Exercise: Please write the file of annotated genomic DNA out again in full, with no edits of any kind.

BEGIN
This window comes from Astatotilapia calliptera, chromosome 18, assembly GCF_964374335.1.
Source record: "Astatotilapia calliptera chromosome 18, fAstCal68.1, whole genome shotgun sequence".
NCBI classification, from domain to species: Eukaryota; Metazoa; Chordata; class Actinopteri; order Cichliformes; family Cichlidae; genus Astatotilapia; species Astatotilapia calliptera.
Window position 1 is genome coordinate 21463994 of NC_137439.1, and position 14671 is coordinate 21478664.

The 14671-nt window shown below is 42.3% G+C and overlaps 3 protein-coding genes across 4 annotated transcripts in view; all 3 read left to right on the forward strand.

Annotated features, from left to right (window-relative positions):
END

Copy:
This window comes from Astatotilapia calliptera, chromosome 18, assembly GCF_964374335.1.
Source record: "Astatotilapia calliptera chromosome 18, fAstCal68.1, whole genome shotgun sequence".
NCBI classification, from domain to species: Eukaryota; Metazoa; Chordata; class Actinopteri; order Cichliformes; family Cichlidae; genus Astatotilapia; species Astatotilapia calliptera.
Window position 1 is genome coordinate 21463994 of NC_137439.1, and position 14671 is coordinate 21478664.

The 14671-nt window shown below is 42.3% G+C and overlaps 3 protein-coding genes across 4 annotated transcripts in view; all 3 read left to right on the forward strand.

Annotated features, from left to right (window-relative positions):